Editor’s note: This is the latest post in our “You Grow, Girl!” series highlighting female farmers – from the northern reaches of Canada to the heartland of the U.S. From the western coast of Africa to the rolling hills of France and beyond. The series amplifies the voices of female farmers, who play vital roles in agriculture worldwide. Here, they share their unique perspectives on food, family and farming.
Long-term company efforts are focused on addressing soil health, biodiversity, farmer economic resilience and climate change by reducing greenhouse gas emissions
MINNEAPOLIS, March 4, 2019/3BL Media/ —General Mills today announced its commitment to advance regenerative agriculture practices on one million acres of farmland by 2030. The Company will partner with organic and conventional farmers, suppliers and trusted farm advisors in key growing regions to drive the adoption of regenerative agriculture practices. A contributor to climate change, it is estimated that the global food system accounts for roughly one-third of greenhouse gas (GHG) emissions and 70 percent of water consumption.
At NRG, supporting a more sustainable future goes beyond our own emission reduction goals. There are many ways the concept is taking hold at our company and in the communities we serve—one example is through our Community Supported Agriculture (CSA) program.
Farmers are hungry for innovation. Consumers and our planet will benefit from supporting them!
About two years ago, Bayer and Monsanto reached an agreement under which Bayer would acquire Monsanto. In that time, I’ve had the opportunity to meet farmers from around the world, including the United States, Brazil, Kenya, Nigeria, Germany, the Netherlands, China and India to name only a few.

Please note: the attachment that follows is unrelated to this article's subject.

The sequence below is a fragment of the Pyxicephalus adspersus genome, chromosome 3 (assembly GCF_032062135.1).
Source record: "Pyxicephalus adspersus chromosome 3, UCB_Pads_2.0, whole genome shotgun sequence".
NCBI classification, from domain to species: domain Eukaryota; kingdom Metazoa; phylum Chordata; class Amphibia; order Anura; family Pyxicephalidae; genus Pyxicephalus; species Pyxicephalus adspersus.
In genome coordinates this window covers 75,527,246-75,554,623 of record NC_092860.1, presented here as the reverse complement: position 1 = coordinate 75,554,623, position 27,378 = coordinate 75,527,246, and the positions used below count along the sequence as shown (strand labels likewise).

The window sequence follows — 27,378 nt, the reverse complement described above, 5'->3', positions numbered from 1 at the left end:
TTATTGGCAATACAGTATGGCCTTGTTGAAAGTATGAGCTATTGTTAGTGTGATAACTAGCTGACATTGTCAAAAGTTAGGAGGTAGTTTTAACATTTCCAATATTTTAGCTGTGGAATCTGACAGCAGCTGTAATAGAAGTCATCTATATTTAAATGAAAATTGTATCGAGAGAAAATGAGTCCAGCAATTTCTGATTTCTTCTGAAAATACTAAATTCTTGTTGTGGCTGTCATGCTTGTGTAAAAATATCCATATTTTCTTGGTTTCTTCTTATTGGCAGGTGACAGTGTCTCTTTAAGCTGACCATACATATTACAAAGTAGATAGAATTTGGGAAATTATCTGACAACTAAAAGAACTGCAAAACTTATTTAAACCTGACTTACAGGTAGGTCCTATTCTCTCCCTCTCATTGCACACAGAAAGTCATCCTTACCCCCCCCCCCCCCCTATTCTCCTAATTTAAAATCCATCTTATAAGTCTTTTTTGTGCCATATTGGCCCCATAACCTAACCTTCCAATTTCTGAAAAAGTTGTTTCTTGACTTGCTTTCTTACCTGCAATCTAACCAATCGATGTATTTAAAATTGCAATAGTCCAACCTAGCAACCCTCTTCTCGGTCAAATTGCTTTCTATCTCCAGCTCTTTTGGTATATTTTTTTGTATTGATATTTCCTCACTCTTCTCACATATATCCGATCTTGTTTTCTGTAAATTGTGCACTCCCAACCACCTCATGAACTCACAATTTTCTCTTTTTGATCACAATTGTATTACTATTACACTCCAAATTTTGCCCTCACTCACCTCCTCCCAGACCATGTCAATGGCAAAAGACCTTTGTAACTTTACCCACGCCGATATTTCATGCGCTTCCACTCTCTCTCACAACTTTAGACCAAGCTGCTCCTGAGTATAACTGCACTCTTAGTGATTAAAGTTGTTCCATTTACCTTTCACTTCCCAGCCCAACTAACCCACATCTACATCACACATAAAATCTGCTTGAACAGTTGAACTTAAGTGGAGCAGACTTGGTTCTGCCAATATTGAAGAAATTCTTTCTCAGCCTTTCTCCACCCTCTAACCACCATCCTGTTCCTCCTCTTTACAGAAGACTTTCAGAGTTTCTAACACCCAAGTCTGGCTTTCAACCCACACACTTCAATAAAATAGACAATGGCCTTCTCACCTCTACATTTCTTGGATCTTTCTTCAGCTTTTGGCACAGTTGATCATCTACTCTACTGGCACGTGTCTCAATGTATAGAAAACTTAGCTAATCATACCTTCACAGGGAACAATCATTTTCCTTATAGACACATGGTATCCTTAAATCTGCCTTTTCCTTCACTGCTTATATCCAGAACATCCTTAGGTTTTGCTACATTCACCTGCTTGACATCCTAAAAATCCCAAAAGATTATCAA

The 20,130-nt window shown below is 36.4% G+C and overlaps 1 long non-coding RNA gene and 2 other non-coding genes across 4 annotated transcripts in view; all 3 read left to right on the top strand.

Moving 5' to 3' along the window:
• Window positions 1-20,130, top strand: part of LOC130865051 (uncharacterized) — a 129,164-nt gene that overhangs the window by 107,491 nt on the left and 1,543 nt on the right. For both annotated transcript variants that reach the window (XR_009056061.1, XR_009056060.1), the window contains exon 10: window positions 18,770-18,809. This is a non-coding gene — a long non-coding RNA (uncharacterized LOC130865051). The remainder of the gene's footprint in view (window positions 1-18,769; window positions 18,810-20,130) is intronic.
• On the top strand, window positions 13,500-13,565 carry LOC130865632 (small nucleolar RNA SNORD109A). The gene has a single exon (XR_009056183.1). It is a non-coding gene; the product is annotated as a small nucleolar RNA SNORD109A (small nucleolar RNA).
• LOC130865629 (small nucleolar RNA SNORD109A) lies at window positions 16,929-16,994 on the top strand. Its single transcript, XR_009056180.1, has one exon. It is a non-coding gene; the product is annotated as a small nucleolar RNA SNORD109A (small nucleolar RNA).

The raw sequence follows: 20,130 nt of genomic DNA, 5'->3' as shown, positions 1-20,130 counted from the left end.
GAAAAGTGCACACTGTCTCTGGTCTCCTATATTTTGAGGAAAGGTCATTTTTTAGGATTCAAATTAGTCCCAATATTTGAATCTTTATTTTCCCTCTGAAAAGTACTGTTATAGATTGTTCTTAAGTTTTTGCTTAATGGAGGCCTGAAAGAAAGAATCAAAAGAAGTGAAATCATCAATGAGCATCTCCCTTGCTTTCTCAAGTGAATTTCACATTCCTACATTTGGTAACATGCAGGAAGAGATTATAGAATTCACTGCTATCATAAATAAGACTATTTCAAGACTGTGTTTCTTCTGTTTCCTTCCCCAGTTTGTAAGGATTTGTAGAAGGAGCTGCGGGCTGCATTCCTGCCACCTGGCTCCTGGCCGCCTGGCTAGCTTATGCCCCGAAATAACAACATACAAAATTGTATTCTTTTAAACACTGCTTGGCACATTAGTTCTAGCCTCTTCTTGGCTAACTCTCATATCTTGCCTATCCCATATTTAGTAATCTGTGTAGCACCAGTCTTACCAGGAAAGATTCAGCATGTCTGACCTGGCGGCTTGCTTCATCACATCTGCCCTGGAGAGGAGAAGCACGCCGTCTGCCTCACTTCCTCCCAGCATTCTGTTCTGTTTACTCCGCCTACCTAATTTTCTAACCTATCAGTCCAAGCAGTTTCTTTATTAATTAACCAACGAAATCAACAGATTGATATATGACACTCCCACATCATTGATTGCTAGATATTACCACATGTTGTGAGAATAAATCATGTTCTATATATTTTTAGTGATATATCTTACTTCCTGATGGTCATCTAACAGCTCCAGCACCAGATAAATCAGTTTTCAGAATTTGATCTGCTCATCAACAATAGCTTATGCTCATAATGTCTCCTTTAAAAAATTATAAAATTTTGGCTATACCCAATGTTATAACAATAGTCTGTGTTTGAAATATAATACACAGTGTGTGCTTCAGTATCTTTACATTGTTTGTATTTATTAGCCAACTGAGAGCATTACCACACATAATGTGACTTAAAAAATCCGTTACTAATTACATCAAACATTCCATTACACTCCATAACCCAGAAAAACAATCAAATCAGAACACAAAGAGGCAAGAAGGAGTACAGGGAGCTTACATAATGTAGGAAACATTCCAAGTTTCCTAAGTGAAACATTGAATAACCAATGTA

On the day that the Bayer acquisition of Monsanto was finalized, I was speaking at the 50th anniversary celebration of the University of Wisconsin-Madison’s Plant Breeding and Plant Genetics (PBPG) program – where I earned my M.S. and Ph.D. degrees in the 1980s.
Imagine that some enterprising souls in the U.S. decide one day that shoes are bad, and begin drumming up support and waging communications campaigns to convince the country to go “Shoe free.”
This is, of course, a ridiculous concept. We all know that shoes are a beneficial “tool” that make our lives better. They keep our feet warm in the winter and dry in the rain. They keep us from burning our feet on hot pavement or stepping on sharp objects like broken glass. They prevent the rampant spread of the dreaded foot fungus.
When Leslie Turner was growing up on a cattle farm in Kansas, getting up at 5:30 a.m. to do her chores, she turned to one of the largest youth leadership organizations in the world to give her a valuable experience that would help shape her life and career.
Turner was a state and national officer for Future Farmers of America (FFA).
by Teresa Opheim, Senior VP, Iroquois Valley Farms
Iroquois Valley Farms has reached a milestone: This spring we added the 50th farm to our portfolio. Our farmland REIT — honored as a “Best for the World” company from B Labs — provides secure land tenure for 35 farm families working nearly 9,000 acres of farmland. More families will be joining the Iroquois Valley Farms fold soon.
In April, Greenpeace released video footage showing that a palm oil supplier for major food companies, the Hayel Saeed Anam Group was destroying large swaths of rainforest in Indonesia, despite concerted efforts by industry stakeholders to stop forest destruction in palm oil supply chains. The repercussions for Hayel Saeed Anam Group are still unfolding, but recent history suggests that the outcome may well involve financial consequences.